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3 Reasons Having a Good Cry Can Be Really Good For You

Meditation | Meditation for Beginners

Life is a challenge and we make it harder on ourselves when we push away “negative” emotions, like sadness and disappointment. We guilt ourselves into believing that not being positive, happy, and completely fulfilled all the time means we are the problem.

We keep moving faster and faster to keep those demons at bay. Modern technology and the increasingly fast pace of life makes it easier to distract ourselves from unwanted feeling or engaging with emotions that might makes us cry.

While it is true that endlessly crying over spilled milk and never cleaning it up is going to leave a rotten mess, crying and taking care of business are not mutually exclusive actions. You can clean up that milk AND cry over the fact that your effort to go out and buy that organic, local whole milk for the yummy hot choco you had planned was wasted, and that just made you sad.

So what if instead of feeling guilty or embarrassed to cry, instead of participating in that negative spiral of shame, what if you create a new narrative and build a new framework to live by? If we pause and let our emotions catch up to us, we might just realize what we need is a good cry.

Take the radical step to realizing that crying is not only normal, but it also has a plethora of benefits, below are three surprising reasons why having a good cry can be really good for you.

1. Sometimes living in the moment means pausing to acknowledge your emotions and cry. This promotes accountability and optimism.

Society today is slowly shifting, but being a workaholic is still praised and seen as a standard of excellence. Since time to pause and create space to engage with your emotions is rarely penciled into your schedule for you, it takes personal will power and courage to create time to pause.

Pausing to cry allows your body to decompress and rest so that you cry on your own terms rather than waiting to "snap" in inopportune moments, when crying will feel uncontrollable and unbearable. Giving yourself permission to cry helps you live in the moment and engage with your feelings.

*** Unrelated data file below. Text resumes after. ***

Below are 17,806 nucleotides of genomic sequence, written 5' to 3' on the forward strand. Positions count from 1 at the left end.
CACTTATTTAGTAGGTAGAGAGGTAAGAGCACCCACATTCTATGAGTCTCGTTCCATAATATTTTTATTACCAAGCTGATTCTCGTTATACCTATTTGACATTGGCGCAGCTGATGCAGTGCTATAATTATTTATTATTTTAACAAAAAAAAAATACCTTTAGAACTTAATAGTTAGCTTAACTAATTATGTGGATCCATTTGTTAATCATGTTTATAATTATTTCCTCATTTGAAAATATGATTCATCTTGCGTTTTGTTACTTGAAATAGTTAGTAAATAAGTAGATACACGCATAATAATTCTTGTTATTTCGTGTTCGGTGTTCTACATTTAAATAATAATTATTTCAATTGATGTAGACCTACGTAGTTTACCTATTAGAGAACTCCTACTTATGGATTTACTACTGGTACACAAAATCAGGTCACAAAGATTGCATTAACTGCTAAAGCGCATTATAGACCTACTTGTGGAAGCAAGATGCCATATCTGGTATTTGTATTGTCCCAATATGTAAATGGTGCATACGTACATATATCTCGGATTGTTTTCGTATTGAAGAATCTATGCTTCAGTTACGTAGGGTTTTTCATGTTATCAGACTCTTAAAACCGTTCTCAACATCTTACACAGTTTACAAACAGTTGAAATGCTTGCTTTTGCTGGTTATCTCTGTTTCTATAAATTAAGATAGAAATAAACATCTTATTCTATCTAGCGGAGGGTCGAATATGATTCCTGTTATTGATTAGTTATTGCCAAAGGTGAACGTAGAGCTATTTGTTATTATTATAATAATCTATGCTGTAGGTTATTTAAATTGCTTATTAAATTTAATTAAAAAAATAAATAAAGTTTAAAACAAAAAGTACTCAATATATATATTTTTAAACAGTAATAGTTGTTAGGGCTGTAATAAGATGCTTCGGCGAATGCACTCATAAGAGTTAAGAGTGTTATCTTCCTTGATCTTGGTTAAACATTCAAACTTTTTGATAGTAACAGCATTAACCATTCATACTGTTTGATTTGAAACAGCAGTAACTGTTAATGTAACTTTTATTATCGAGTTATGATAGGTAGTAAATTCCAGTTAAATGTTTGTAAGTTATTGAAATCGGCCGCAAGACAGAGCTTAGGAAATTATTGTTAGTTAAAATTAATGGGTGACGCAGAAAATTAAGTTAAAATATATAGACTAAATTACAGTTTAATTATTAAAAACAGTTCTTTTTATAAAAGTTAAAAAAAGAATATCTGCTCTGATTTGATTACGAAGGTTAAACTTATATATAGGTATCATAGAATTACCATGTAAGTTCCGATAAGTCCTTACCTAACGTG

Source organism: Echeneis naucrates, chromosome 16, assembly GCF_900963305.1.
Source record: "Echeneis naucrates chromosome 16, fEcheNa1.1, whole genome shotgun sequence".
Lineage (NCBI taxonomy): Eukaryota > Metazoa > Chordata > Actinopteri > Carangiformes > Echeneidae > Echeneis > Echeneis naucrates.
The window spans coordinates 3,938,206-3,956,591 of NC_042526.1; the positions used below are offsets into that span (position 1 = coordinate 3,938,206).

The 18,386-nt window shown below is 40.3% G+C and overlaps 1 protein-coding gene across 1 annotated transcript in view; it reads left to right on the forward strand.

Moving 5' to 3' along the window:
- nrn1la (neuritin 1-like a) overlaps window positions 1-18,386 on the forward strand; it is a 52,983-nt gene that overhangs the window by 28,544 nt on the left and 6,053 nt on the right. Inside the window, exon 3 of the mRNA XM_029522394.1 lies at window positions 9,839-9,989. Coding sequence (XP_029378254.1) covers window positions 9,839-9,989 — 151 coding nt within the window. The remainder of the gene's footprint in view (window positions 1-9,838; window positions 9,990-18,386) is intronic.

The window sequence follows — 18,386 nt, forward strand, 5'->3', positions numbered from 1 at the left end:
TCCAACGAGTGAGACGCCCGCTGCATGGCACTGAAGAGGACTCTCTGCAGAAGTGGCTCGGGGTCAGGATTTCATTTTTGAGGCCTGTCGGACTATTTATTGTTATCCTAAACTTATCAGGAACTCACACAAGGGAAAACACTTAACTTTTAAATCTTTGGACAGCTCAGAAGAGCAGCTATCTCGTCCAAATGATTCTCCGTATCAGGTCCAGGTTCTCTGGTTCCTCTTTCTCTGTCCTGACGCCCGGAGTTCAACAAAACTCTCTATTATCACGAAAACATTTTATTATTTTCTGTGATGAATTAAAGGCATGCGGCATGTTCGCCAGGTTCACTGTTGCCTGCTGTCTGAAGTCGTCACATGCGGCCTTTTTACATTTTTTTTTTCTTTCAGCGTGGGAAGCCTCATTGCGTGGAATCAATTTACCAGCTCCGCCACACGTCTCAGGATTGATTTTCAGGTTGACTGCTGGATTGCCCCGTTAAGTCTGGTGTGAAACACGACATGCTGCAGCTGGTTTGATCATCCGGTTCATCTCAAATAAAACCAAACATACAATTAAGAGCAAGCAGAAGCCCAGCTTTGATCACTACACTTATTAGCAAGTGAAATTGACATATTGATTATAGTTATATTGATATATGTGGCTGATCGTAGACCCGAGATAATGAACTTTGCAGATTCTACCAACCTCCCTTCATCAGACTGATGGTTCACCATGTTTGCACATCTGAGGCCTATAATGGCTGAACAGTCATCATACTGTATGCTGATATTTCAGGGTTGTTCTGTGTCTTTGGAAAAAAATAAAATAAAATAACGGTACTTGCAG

Creating accountability for your self-care invites you to step out of your comfort zone and be more open to emotional vulnerability, which is linked to positive traits such as optimism, goal setting, action initiation, and motivation maintenance.

2. Crying strengthens the mind and body connection, which encourages healthy communication and stress management.

While babies are given permission to cry and express their emotions from an early age, we get uncomfortable with tears and tell children to "get it together" and stop crying. We learned this from a young age as well. We repeat the pattern and belief that our words can express everything we feel.

Rarely do we stop and question why we need to cry if we can rationally state we just want more food, love, etc. From such an early age, we start to disconnect the mind and the body, and favor the mind’s reaction to situations. We shame the body for wanting a physical response.

By crying, we increase the ability for our mind and body to talk. Remember, it is likely you are opening channels of communications that have not been used for years, and it takes time to get to know yourself and have a comfortable connection.

Instead of overeating, heavy drinking, or other forms of sensory diversion that distract and numb the body, we nourish the mind and body connection and empower our mind to respect our body’s needs by crying. This open communication work helps you feel lighter, calmer, and increases focus, as well as helps you keep a level head to tackle stressful situations with grace and ease.

3. Crying is cathartic, as well as a workout, which could reduce incidences of tension headaches and promote creative thinking.

While not often associated with strength building and muscle toning, crying does release tension held in the eyes, face, neck and shoulders as well as utilizes the diaphragm, abdominal muscles, and lungs. Because crying requires the muscles in the face and neck to engage and release, it acts like a progressive muscle relaxation workout that builds tension then releases it.

Tension accumulates from stress, as well as increased screen time on digital devices. It is a healthy cleanse for the eyes and offers space for new perspectives and ways of looking at the world. Since crying releases tension built up in the body and aids in breathing, it may aid in digestion, reduce tension headaches, and strengthen the core and chest.

Imagine how your life could be different—in a year, 10 years, or even in your lifetime—if you gave yourself permission to feel? When was the last time you had a good cry? What was that experience like for you? Please share below!

Image credit: Mandy Martini

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